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Recently I have rebuild indexes uisng Ola Hallengreen script which were 99% fragmented. After rebuilt i have noticed the physical reads have reduced a lot. Does this has anything to do with Index Rebuilt ?

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Immediately after you rebuild an index, its pages are more likely to be cached in memory.

Consider this scenario:

  1. Your server has a wide variety of queries running, and a wide variety of tables are cached in memory
  2. You run a query hitting a specific table - say, COUNT(*) from table - and all of its pages were not cached in memory. Your query does a lot of physical reads to bring that data up into cache.
  3. You rebuild its index.
  4. You run the query again - but this time, its pages are now cached in memory. You see less physical reads on that query.

This is one of the reasons you don't really wanna use physical reads to gauge the success of your performance tuning efforts. Start by using logical reads instead. (Heck, you could have skipped step #3 altogether and you'd still see less physical reads - but that doesn't mean you should run every query twice in order to reduce physical reads.)

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The basic question boils down to "What, exactly, does an index rebuild do to an index." The simple answer is that it puts the index in sequential order. The more complex answer is the answer to your question, and comes in two parts:

  1. Nonclustered Index: In a nonclustered index, the rebuild has the effect of putting pages physically one after another in the order specified by the index. This can have the effect of consolidating fragmented pages into a smaller number of pages, allowing you to look at fewer pages for each seek. It also helps on range lookups, since an extent should have more pages of the same index in it, allowing a larger selection of rows to be retrieved from each index read. This will have a smaller effect than:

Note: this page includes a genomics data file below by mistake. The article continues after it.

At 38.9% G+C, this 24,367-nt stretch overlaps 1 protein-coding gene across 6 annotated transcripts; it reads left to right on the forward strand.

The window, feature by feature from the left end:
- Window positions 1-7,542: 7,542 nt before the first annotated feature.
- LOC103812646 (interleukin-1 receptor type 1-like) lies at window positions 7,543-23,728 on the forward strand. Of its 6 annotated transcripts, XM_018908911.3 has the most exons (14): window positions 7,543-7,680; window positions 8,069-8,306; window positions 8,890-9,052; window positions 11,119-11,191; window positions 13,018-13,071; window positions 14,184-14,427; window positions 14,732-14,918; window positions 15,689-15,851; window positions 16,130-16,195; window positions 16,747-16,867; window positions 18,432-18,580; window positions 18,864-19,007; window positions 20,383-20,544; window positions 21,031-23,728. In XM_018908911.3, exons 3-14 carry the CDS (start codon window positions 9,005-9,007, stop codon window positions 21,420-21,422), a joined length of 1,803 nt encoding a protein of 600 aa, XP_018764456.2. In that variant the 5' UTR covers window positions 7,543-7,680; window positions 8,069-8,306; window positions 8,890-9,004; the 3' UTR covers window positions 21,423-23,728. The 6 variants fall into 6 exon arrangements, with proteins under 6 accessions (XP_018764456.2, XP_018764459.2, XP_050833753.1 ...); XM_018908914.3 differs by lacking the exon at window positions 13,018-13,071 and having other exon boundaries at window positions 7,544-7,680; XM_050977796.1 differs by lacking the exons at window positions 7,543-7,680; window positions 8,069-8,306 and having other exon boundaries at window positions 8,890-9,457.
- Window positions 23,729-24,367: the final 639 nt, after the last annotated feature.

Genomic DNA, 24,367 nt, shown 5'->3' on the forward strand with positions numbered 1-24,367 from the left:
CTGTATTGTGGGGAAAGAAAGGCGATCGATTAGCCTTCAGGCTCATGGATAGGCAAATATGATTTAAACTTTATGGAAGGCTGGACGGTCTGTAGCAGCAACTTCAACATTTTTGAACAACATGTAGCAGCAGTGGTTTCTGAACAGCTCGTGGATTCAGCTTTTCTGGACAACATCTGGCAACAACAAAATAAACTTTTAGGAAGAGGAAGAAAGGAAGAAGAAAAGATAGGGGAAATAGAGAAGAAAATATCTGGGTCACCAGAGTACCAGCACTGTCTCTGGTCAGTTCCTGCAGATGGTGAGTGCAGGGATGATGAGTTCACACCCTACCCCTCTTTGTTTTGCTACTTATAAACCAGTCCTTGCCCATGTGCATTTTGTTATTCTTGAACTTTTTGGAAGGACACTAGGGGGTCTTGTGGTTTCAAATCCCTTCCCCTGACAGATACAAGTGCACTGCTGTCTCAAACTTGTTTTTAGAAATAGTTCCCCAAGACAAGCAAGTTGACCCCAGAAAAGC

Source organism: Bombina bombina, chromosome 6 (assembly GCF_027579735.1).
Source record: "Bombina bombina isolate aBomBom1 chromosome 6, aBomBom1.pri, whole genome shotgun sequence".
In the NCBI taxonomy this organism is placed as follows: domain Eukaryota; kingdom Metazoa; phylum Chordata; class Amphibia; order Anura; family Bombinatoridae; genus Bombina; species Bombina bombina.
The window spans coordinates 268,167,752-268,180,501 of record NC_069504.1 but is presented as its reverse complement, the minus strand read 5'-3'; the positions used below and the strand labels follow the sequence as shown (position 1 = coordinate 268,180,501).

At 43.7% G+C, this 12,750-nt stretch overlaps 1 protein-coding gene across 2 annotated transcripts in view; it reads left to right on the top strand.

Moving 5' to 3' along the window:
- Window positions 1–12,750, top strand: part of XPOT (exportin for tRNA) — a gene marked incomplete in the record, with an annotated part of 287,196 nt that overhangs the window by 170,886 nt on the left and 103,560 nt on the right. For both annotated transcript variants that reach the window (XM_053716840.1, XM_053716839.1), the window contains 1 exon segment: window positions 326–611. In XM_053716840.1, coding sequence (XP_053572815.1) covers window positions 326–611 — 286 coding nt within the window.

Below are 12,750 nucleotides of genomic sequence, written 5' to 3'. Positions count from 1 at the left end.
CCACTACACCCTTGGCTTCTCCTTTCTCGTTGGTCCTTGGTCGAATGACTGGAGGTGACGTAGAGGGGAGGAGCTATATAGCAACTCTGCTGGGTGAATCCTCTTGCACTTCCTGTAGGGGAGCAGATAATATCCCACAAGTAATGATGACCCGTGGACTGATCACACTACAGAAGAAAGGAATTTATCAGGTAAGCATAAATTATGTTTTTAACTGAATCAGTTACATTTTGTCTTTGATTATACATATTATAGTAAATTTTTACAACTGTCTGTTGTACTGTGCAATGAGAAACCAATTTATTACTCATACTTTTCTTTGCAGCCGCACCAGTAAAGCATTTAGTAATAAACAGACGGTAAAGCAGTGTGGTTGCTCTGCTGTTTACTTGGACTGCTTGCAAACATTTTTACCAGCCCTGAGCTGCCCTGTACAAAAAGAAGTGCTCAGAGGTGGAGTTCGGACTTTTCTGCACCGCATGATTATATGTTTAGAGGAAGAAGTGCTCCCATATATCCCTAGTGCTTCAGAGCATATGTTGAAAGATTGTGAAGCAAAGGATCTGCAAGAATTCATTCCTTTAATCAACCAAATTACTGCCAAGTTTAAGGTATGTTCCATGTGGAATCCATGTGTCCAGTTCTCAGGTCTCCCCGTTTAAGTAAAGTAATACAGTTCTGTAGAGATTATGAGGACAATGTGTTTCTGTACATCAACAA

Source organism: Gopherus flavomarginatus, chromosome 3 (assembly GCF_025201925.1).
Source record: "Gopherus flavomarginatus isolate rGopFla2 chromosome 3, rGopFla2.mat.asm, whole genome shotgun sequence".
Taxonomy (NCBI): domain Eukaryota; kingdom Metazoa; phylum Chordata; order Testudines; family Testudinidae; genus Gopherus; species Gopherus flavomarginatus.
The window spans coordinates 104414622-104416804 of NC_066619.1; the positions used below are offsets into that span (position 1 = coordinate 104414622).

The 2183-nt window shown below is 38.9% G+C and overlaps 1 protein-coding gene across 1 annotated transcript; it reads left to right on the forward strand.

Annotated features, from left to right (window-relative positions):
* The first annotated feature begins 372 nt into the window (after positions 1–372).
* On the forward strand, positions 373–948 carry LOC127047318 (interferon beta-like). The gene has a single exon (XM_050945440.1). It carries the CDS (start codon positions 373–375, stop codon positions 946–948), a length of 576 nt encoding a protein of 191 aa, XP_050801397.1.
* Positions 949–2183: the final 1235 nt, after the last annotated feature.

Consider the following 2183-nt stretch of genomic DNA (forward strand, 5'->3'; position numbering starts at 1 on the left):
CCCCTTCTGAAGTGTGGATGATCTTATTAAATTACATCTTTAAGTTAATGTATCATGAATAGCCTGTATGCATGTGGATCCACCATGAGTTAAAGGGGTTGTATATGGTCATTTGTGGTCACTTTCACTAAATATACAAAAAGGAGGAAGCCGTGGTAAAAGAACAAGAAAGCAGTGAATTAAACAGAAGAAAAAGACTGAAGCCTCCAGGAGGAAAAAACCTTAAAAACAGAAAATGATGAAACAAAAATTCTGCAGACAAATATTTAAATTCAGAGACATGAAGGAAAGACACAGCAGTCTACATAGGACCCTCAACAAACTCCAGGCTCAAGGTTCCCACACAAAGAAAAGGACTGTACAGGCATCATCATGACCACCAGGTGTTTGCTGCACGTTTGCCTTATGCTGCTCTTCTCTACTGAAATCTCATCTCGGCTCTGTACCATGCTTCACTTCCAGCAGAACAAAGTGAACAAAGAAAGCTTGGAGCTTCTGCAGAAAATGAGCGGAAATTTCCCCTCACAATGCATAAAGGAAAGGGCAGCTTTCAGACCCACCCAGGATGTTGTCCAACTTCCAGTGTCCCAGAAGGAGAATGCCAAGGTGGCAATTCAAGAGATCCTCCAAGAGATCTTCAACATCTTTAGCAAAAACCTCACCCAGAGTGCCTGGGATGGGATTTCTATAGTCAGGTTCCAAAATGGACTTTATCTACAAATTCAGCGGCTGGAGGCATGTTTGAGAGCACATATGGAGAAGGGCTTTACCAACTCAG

2. Clustered Index: In a clustered index, the index is actually attached to the data row. If the clustered index is fragmented, not only are the index pages non-sequential on disk, but the data records are also non-sequential. Again, this will both tend to reduce the total number of pages in the index, but also will reorder both the index and the data rows into sequence, allowing for faster retrieval, especially on range selections.
  • a slight niggle; on SQL Server the clustered index is the table. – Max Vernon Jul 9 '18 at 19:51
  • @MaxVernon - Although I've heard this before, I consider it imprecise (although my phrasing was also bad). Since the clustered index include non-leaf nodes, as well as leaf nodes with the data records, I think it is more precise to say that the clustered index contains the table. – Laughing Vergil Jul 9 '18 at 22:15
  • I agree, technically the data is stored at the leaf level of the index. It probably is more accurate to think of the table being part-of the clustered index. – Max Vernon Jul 9 '18 at 22:41
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I'd also add another possibility (in additional to @Laughing Vergil's answer) why you see your I/O workload reduced.

After index rebuilt, the statistics on those indexes are also rebuilt, i.e. more accurate statistics are built, and as such, some queries that previously (i.e. before index rebuilt) use table scan to do the work, now may use index seek to get the result and so greatly reduced your I/O workload.

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